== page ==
It’s all about supply

Friday 19 July 2019

New Zealand’s housing shortage is getting worse, not better, and that’s why huge price falls are unlikely going forward, according to Kiwibank economists.

By The Landlord

In a Property Insights publication, Kiwibank’s chief economist Jarrod Kerr and senior economist Jeremy Crouchman say their modelling estimates there is now a chronic shortage of around 130,000 affordable homes, up from 100,000 last year.

The shortage has worsened since last year, despite the industry’s best efforts to boost supply, they say.

“If things continue the way they are, the shortage will balloon to 150,000 this time next year.

“However, the growth in the shortfall of housing in the last year was the lowest since 2014. So, things are getting worse, but at a better rate.”

The bulk of the housing shortage is in Auckland, although many of the regions are feeling the pinch too.

It is this chronic supply shortage which means that the Auckland market and, by extension, the New Zealand market is unlikely to see a major correction.

Kerr and Crouchman say developments in the housing market have largely played out as they anticipated.

Auckland has cooled, but not collapsed – with house prices down nearly 5% from the peak with more downside expected near-term. House sales have slowed across the country. And there has been a lack of listed property.”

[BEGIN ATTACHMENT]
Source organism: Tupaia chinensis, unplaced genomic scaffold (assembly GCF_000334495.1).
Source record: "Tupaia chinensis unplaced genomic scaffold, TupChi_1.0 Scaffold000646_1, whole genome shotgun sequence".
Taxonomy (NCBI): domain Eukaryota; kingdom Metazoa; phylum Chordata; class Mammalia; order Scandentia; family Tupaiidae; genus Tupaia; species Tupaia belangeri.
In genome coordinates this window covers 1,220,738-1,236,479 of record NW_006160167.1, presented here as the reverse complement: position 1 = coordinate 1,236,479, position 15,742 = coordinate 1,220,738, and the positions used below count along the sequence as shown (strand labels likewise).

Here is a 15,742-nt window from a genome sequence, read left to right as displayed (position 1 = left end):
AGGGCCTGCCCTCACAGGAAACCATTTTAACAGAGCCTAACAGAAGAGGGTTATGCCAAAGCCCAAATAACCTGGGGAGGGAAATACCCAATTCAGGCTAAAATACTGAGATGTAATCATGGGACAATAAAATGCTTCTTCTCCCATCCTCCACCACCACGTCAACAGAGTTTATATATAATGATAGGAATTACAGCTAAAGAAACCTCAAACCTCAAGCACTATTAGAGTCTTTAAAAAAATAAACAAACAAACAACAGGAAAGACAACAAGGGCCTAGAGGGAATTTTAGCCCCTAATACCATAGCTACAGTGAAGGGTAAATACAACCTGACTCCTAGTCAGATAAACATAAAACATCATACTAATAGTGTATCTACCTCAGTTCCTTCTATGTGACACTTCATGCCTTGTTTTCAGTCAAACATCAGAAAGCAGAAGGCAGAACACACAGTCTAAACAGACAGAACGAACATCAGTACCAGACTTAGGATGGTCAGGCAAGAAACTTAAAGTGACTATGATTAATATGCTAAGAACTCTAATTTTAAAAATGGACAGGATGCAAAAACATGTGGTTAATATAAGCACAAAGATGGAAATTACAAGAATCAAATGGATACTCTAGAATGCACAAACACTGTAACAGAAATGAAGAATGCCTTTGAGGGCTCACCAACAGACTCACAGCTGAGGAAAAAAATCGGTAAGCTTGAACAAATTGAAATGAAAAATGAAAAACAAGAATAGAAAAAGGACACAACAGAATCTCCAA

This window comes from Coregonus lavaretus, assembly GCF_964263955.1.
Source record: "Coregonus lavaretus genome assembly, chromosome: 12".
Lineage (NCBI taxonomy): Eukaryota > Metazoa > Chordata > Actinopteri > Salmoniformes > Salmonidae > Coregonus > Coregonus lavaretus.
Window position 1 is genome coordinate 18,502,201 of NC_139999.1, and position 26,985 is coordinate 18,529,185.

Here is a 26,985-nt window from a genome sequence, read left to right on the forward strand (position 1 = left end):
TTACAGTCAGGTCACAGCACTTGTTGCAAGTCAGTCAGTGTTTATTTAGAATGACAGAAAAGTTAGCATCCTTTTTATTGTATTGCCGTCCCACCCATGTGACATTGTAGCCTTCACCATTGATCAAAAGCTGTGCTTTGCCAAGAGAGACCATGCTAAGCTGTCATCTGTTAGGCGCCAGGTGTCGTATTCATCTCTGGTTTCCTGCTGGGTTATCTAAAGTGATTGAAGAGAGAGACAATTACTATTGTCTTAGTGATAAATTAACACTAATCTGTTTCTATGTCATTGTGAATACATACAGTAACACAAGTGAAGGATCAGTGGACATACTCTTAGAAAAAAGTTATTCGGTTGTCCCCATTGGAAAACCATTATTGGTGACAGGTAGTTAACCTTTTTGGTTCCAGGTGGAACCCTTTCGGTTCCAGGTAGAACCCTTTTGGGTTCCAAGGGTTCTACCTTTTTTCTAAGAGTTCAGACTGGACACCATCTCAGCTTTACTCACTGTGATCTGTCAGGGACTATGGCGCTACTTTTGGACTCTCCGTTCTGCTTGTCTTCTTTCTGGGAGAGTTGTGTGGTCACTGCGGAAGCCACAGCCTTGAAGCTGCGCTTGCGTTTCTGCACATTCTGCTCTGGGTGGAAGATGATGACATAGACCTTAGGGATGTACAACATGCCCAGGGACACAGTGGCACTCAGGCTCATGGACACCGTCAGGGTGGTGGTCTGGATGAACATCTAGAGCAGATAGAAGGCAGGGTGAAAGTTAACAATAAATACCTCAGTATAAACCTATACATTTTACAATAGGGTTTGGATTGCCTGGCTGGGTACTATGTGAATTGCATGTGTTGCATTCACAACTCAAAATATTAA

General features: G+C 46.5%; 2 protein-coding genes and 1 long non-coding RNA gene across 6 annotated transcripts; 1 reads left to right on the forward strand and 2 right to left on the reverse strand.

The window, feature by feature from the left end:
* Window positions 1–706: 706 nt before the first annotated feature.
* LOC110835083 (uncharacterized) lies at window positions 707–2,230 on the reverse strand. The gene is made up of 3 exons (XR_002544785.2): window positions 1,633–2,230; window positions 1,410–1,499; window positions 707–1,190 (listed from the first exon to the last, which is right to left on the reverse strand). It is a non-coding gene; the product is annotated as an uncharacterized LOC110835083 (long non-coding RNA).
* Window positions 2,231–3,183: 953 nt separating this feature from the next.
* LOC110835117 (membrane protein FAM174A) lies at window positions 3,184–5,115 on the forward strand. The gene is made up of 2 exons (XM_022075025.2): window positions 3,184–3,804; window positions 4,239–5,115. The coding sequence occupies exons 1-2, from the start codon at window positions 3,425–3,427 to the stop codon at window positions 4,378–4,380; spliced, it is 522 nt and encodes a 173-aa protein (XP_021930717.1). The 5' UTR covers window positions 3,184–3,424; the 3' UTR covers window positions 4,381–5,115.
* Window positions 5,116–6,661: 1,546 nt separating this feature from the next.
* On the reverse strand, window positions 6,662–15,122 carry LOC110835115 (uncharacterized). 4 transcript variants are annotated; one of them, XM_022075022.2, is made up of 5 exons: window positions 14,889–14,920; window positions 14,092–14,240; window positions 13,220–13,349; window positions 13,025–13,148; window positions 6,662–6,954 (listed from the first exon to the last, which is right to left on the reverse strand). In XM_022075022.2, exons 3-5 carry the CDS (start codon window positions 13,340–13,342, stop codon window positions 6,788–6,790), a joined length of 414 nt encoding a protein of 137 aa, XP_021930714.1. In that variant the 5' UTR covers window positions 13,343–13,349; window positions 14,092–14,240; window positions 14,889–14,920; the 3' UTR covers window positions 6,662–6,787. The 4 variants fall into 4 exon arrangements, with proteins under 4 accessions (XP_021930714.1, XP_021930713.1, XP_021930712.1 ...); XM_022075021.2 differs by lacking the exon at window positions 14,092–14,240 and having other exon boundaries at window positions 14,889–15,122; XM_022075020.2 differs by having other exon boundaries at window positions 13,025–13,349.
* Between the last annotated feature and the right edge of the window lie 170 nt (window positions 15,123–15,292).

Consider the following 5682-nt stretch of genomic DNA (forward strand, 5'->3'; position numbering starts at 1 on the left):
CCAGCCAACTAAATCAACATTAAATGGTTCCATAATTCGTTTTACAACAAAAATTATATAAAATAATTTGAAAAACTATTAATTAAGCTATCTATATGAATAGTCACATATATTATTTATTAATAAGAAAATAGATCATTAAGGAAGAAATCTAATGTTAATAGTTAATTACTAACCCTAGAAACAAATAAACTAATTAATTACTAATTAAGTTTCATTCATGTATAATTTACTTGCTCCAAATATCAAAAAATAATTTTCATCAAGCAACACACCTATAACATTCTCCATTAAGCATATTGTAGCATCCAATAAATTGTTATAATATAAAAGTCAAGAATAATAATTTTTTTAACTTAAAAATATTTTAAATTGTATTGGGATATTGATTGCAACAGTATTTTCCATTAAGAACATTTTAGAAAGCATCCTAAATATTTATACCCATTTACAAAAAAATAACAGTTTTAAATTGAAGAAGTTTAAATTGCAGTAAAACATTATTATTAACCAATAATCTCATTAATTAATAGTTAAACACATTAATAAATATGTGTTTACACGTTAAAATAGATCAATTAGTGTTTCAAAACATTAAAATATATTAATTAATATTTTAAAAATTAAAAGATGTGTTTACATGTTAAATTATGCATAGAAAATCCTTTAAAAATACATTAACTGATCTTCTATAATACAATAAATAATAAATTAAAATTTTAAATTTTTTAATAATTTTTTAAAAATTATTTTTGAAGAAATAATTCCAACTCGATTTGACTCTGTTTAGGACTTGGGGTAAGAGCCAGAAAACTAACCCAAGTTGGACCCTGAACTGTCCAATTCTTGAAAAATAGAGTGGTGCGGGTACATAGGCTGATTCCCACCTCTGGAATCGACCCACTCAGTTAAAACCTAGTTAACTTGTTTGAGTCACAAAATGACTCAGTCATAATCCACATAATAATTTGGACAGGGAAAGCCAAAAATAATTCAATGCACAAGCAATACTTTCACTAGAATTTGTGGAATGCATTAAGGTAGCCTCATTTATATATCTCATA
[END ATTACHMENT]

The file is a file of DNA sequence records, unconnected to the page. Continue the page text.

Despite this, they don’t expect a major correction like that seen in Australia.

“Auckland’s housing market is in payback for previous excesses but remains fundamentally UNDER-supplied,” they say. “A lack of housing supply is a key feature across New Zealand.”

This situation – along with historically low mortgage rates and an increase in investor confidence due to the ditching of the capital gains tax proposal – leaves them cautiously optimistic about the market going forward.

“We expect the city of sails to experience further price declines, in the magnitude of another 3-5% into 2020. But given the chronic shortage, continued population growth, and slow supply, prices should stabilise next year.

“Affordability issues will keep an anchor under future price gains thereafter. Across the fast-paced regions, we expect a significant loss in momentum into 2020/21.

“Across the nation, prices will rise a little this year. And we expected aggregated price gains to pick up towards 5-6% into 2021.”

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